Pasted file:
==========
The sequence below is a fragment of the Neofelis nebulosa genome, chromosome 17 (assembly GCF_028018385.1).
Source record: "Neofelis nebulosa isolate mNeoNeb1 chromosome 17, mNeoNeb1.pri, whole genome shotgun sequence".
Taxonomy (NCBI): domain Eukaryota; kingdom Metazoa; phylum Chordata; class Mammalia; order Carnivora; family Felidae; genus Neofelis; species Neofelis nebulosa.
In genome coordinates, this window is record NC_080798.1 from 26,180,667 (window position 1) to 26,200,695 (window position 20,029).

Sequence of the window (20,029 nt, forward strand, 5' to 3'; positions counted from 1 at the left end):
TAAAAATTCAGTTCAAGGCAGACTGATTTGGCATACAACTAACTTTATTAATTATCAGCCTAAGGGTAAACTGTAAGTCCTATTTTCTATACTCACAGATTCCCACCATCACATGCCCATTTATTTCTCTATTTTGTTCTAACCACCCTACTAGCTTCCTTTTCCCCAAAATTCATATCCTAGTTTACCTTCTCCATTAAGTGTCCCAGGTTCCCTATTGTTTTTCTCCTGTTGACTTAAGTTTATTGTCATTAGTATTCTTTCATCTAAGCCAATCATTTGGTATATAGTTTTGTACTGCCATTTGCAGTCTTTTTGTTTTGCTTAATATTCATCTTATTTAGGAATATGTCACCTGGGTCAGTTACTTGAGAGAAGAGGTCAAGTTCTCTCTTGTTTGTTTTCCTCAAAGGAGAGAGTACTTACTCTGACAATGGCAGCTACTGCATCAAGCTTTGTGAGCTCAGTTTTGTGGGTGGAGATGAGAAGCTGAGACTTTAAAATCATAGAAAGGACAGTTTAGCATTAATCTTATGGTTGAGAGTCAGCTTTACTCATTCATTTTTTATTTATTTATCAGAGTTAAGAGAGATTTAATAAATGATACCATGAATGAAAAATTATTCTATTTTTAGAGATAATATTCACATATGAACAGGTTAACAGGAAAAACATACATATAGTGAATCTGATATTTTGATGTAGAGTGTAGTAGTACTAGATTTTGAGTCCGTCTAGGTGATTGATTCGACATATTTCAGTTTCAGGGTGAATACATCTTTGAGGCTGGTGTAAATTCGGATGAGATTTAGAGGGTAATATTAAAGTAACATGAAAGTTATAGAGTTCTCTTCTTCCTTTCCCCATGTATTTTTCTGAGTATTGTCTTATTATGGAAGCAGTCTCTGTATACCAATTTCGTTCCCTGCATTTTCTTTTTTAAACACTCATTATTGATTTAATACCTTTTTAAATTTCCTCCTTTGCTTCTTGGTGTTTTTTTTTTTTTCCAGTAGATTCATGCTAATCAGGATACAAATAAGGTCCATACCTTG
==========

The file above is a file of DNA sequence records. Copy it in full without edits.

The sequence below is a fragment of the Neofelis nebulosa genome, chromosome 17 (assembly GCF_028018385.1).
Source record: "Neofelis nebulosa isolate mNeoNeb1 chromosome 17, mNeoNeb1.pri, whole genome shotgun sequence".
Taxonomy (NCBI): domain Eukaryota; kingdom Metazoa; phylum Chordata; class Mammalia; order Carnivora; family Felidae; genus Neofelis; species Neofelis nebulosa.
In genome coordinates, this window is record NC_080798.1 from 26,180,667 (window position 1) to 26,200,695 (window position 20,029).

Sequence of the window (20,029 nt, forward strand, 5' to 3'; positions counted from 1 at the left end):
TAAAAATTCAGTTCAAGGCAGACTGATTTGGCATACAACTAACTTTATTAATTATCAGCCTAAGGGTAAACTGTAAGTCCTATTTTCTATACTCACAGATTCCCACCATCACATGCCCATTTATTTCTCTATTTTGTTCTAACCACCCTACTAGCTTCCTTTTCCCCAAAATTCATATCCTAGTTTACCTTCTCCATTAAGTGTCCCAGGTTCCCTATTGTTTTTCTCCTGTTGACTTAAGTTTATTGTCATTAGTATTCTTTCATCTAAGCCAATCATTTGGTATATAGTTTTGTACTGCCATTTGCAGTCTTTTTGTTTTGCTTAATATTCATCTTATTTAGGAATATGTCACCTGGGTCAGTTACTTGAGAGAAGAGGTCAAGTTCTCTCTTGTTTGTTTTCCTCAAAGGAGAGAGTACTTACTCTGACAATGGCAGCTACTGCATCAAGCTTTGTGAGCTCAGTTTTGTGGGTGGAGATGAGAAGCTGAGACTTTAAAATCATAGAAAGGACAGTTTAGCATTAATCTTATGGTTGAGAGTCAGCTTTACTCATTCATTTTTTATTTATTTATCAGAGTTAAGAGAGATTTAATAAATGATACCATGAATGAAAAATTATTCTATTTTTAGAGATAATATTCACATATGAACAGGTTAACAGGAAAAACATACATATAGTGAATCTGATATTTTGATGTAGAGTGTAGTAGTACTAGATTTTGAGTCCGTCTAGGTGATTGATTCGACATATTTCAGTTTCAGGGTGAATACATCTTTGAGGCTGGTGTAAATTCGGATGAGATTTAGAGGGTAATATTAAAGTAACATGAAAGTTATAGAGTTCTCTTCTTCCTTTCCCCATGTATTTTTCTGAGTATTGTCTTATTATGGAAGCAGTCTCTGTATACCAATTTCGTTCCCTGCATTTTCTTTTTTAAACACTCATTATTGATTTAATACCTTTTTAAATTTCCTCCTTTGCTTCTTGGTGTTTTTTTTTTTTTCCAGTAGATTCATGCTAATCAGGATACAAATAAGGTCCATACCTTG